Yes, social media is mostly about marketing. But I couldn’t make a blog commenting guide without including the benefits of social media marketing. After all, commenting on an Instagram picture is related to blog commenting. Either way, the user and viewers are going to click-through if you seem interesting enough.
Keep that in mind. Make social media work for you!
When it comes to blog commenting and social media marketing, following the leader is a good game!
Follow blogs in your niche
Follows blogs that those blogs are following
- Comment on those other blogs as well.
Follow people who comment regularly on those blogs
- They are likely to follow you back.
- This is likely to instigate conversation.
- They will likely check out your blog.
Follow back on social media
- You’re likely to be seen on more pages.
- You’re likely to show up in “follow suggestions”.
Now that we’ve covered drawing attention to yourself, let’s talk about the kind of attention you don’t want drawn to yourself.
How to write a comment on a blog?
An important part of the comment marketing strategy is knowing what to say and when to say it.
While it’s very tempting to comment on everything with a “check out my blog” sentiment, that’s not going to get you very far.
Firstly, it’s annoying. Annoying messages, posts and comments are all likely to be ignored. That’s just a fact of the internet. No one wants to be spammed. So, avoid spamming.
The one thing most people don’t realize about those spam comments is that they can be traced back in the future. Let’s demonstrate:
- Step 1: You make silly “check me out” comments on different blogs including blogs with less authority and a spammy link profile.
- Step 2: People either go to your site or completely ignore your comments.
- Step 3: You start learning how to write a comment properly.
- Step 4: You build a loyal following.
- Step 5: You’re big and popular and likely making money with your blog.
- Step 6: Google indexes the comment backlinks pointing to you site, including the ones from spammy sites. You are penalized.
- Step 7: You spend your hard-earned money to get those comments and links removed.
- Step 8: Reputation damage and a loss of followers.
Alright, maybe that last bit is a slight exaggeration. But it’s true that the SEO rating of your blog can be affected by the comments that you’ve made which links back to your site. You may think that’s not big deal, but your rating affects different aspects of your blog. This ranges from popularity to search engine rankings.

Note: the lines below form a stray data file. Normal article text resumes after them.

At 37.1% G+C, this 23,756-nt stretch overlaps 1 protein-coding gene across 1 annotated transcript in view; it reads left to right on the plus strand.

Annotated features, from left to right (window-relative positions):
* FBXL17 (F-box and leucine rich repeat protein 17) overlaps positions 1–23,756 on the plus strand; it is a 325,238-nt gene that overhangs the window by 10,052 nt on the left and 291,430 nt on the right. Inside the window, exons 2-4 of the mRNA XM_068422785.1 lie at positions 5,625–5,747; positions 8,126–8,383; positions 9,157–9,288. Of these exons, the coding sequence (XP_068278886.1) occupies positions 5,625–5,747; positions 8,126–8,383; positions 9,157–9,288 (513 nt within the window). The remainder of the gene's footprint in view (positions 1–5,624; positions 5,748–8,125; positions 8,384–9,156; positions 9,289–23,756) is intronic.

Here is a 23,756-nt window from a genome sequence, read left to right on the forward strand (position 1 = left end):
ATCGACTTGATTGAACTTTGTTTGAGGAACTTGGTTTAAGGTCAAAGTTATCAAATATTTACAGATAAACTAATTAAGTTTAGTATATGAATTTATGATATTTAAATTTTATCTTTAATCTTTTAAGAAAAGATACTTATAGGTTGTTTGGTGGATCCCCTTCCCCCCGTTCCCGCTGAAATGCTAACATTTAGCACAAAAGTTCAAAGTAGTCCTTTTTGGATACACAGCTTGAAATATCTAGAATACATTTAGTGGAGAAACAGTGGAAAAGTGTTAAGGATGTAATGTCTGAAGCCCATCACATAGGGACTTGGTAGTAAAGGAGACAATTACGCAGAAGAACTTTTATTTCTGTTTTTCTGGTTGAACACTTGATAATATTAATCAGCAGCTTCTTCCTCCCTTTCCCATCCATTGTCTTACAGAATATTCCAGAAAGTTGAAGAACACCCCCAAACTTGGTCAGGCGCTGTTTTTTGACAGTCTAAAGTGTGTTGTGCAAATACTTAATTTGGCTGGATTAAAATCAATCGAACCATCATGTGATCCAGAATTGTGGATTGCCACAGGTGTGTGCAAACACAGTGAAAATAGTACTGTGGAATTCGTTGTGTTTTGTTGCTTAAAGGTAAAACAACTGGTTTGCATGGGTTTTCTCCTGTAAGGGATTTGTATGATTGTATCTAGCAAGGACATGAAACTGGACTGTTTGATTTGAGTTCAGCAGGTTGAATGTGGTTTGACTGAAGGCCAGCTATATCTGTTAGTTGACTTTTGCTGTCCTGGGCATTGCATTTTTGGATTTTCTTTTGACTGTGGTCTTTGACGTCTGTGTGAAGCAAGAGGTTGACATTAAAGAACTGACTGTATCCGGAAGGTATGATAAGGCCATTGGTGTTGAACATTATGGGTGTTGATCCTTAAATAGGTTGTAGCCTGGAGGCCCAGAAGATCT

Either way, it’s not fun to try and erase those steps once they’re made. It’s easier to just not make them in the first place. A good piece of advice to keep in mind is this:
There’s no point in leaving words if they don’t mean anything.
That being said, one of the best types of comments you can make are the helpful ones. These are answers to questions or advice to those who might be asking.
- Everyone has questions.
- People love someone who can offer them help or advice.
- They’ll be appreciative of your attempt to help them.
- They’re more likely to visit your blog if they like your answer.
- You can ask related questions to get answers.
- You can ask questions to strike up conversation with other readers.
- Keep in mind that knowledge is power. The more you know, the more you can use that knowledge to your advantage.
Yes, you’re technically serving your own needs of gaining a readership. But, if you’re helping people along the way, that’s all that really matters. It’s all a part of building a relationship – both parties have needs.
They need an answer and you need exposure.
People also love someone who listens
- Strike up a genuine conversation to make a lasting impact.
- Reply to comments that interest you.
- Push the conversation further with questions or provocative statements.
When you leave a comment, ideally, you want a response. This is not only a great way to gain readers, but to also make good connections.
It doesn’t matter who initiates the conversation, as long as it’s initiated.
When you’re leaving a comment on someone’s blog, you don’t want to leave links. This is a serious mistake many people tend to make.
The comment body is never the place for a link unless you’re specifically asked by another commenter for the link to your blog or it’s really required to share something relevant. In such cases, it is acceptable to share your link. But if you aren’t asked for it, don’t assume someone wants it.